From what I understand, courts occasionally use "sound" recordings in
place of stenographer records. The original recording is not made
available to the public but transcripts are. When, where, and why is
In Colorado this is done in all limited jurisdiction court proceedings (i.e. the courts where misdemeanors and smaller money claims and evictions involving premises with fairly low rents are tried), and in most general jurisdiction court proceedings unless the parties pay for live transcription at their own expense. Transcripts are made when there is a sound recording only upon a request submitted to the court that then outsources the request to independent contractor transcriptionists.
This is a fairly recent development and there may be live stenographers (also known as court reporters) in some general jurisdiction courts still today in Colorado, but it is profoundly less expensive to tape record a hearing or trial and just transcribe them upon request at the expense of a party, than it is to have a live stenographer make a verbatim record of every hearing or trial. In limited jurisdiction courts typically only about one in a hundred cases is appealed, and in general jurisdiction courts typically about one in ten cases are appealed. The marginal cost of an audio recording that isn't transcribed, once the courtrooms are wired for sound, is negligible (perhaps $10 per day (or less) for storage media). The marginal costs of a live stenographer or transcriptionist per day is on the order of $240+, which adds up over the course of a year. In the limited jurisdiction court, live court reporting would cost about $24,000 per day of trial in cases that are actually appealed. In general jurisdiction courts, live court reporting would cost about $2,400 per day of trial in case s that are actually appealed. In contrast, with sound recordings, the cost per day of trial actually appealed in limited jurisdiction courts would cost $1,240, and in general jurisdiction courts it would cost $340. These are judicial branch expenses small enough to be financed with court filing fees.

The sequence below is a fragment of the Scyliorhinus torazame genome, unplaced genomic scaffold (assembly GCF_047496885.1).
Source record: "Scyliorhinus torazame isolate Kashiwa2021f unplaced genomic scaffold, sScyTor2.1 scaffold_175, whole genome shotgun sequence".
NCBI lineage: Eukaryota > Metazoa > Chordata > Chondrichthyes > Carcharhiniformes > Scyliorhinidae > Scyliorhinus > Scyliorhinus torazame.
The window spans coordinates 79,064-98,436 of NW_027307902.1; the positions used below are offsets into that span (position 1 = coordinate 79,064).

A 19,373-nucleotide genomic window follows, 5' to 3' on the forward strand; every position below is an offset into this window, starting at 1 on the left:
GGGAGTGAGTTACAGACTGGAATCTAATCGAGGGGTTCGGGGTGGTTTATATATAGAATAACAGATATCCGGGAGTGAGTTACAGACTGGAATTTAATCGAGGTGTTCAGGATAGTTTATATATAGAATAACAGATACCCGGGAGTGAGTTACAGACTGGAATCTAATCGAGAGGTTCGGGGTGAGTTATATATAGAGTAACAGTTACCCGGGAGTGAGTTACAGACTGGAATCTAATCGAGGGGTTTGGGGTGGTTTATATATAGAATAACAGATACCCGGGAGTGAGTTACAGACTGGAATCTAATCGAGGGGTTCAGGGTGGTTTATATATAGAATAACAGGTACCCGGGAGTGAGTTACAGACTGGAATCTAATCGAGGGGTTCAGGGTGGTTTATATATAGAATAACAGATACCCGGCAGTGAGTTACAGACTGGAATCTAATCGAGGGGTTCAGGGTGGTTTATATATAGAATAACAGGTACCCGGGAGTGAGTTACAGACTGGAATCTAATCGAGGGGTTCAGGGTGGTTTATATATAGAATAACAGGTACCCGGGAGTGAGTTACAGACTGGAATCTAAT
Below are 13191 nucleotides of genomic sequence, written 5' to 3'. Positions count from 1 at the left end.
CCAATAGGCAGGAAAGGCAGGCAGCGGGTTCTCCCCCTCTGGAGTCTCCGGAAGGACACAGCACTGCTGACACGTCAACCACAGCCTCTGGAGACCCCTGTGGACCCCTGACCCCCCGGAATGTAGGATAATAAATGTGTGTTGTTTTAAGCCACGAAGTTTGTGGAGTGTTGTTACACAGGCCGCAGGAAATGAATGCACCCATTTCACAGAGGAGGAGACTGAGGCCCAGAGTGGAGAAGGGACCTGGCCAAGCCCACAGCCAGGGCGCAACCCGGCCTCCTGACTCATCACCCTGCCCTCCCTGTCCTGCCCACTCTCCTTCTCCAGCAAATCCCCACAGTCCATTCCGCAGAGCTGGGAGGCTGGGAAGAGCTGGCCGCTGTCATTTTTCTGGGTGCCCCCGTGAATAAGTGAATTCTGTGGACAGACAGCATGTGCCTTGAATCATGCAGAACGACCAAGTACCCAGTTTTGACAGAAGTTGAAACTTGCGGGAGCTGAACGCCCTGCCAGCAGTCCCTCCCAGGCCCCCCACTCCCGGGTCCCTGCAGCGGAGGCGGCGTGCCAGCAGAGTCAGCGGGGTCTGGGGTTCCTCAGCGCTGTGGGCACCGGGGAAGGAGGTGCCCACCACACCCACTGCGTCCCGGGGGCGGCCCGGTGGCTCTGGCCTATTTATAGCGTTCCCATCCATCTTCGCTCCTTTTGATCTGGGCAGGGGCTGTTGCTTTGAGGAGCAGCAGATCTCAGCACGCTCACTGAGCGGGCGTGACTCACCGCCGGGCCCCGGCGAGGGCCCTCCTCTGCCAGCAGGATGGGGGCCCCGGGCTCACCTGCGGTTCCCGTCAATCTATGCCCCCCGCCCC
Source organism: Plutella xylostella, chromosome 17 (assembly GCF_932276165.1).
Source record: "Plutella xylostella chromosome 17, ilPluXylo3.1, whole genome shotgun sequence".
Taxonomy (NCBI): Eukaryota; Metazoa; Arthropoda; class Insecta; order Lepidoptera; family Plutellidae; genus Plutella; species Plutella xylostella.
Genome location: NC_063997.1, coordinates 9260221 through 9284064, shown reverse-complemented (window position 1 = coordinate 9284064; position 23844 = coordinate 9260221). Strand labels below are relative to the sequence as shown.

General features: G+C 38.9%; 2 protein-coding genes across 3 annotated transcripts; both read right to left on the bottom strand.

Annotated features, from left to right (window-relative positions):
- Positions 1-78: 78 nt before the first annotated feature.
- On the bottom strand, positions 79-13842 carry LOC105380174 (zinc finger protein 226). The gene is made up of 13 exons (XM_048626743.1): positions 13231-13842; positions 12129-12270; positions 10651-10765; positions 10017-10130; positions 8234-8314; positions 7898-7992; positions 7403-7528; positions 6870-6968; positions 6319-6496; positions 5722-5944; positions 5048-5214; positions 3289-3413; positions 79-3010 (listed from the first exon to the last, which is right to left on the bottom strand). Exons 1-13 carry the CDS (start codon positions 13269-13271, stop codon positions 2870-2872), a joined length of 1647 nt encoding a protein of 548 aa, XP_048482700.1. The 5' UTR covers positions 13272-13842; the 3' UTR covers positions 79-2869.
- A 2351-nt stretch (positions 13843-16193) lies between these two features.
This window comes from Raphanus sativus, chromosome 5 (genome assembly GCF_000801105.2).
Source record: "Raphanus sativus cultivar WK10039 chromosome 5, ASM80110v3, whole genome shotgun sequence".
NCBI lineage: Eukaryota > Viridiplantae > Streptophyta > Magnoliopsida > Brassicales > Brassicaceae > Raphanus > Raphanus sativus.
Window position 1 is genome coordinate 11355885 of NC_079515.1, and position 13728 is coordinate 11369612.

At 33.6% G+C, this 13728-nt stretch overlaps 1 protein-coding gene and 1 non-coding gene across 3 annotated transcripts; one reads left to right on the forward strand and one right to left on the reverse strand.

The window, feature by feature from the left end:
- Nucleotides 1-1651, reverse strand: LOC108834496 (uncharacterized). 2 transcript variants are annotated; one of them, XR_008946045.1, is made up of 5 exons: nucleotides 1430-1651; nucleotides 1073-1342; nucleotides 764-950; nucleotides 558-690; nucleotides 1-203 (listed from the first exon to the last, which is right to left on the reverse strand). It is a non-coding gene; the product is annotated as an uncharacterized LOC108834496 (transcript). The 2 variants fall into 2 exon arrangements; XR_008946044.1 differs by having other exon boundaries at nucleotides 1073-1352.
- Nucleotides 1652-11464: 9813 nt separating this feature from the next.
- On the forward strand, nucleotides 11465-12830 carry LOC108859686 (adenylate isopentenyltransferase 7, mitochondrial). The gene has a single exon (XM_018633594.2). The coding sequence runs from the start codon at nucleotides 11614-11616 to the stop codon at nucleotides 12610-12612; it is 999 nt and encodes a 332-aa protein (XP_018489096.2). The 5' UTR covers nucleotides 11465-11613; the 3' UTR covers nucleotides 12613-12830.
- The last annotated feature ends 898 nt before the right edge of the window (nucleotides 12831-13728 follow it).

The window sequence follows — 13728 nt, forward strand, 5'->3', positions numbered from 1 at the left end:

Depositions prior to a trial are often handled by a live stenographer and sometimes handled by a videographer as well, but almost never conducted with sound only recordings in the absence of extreme circumstances like a blizzard that makes it impossible to secure the court reporter's attendance (in part because there is almost always a desire to have a transcript made and because the stenographer can confirm spellings and ambiguous sounding words with the deponents and counsel during breaks avoiding errors in the final product).
Are court proceedings ever filmed or otherwise visually recorded?
Depositions and court proceedings are sometimes filmed. A video of a deposition can be presented to a judge or jury in lieu of testimony when the witness is not available or to impeach the testimony of the witness.
It is unusual in Colorado for court proceedings to be visually recorded. But, in Alaska, there is a state constitutional right to participate in most kinds of court proceedings and legislative hearings by video conference (because geographically, Alaska is about a third the size of the continental U.S. and thinly populated with large roadless areas), so I presume that in Alaska, court proceedings are routinely videotaped.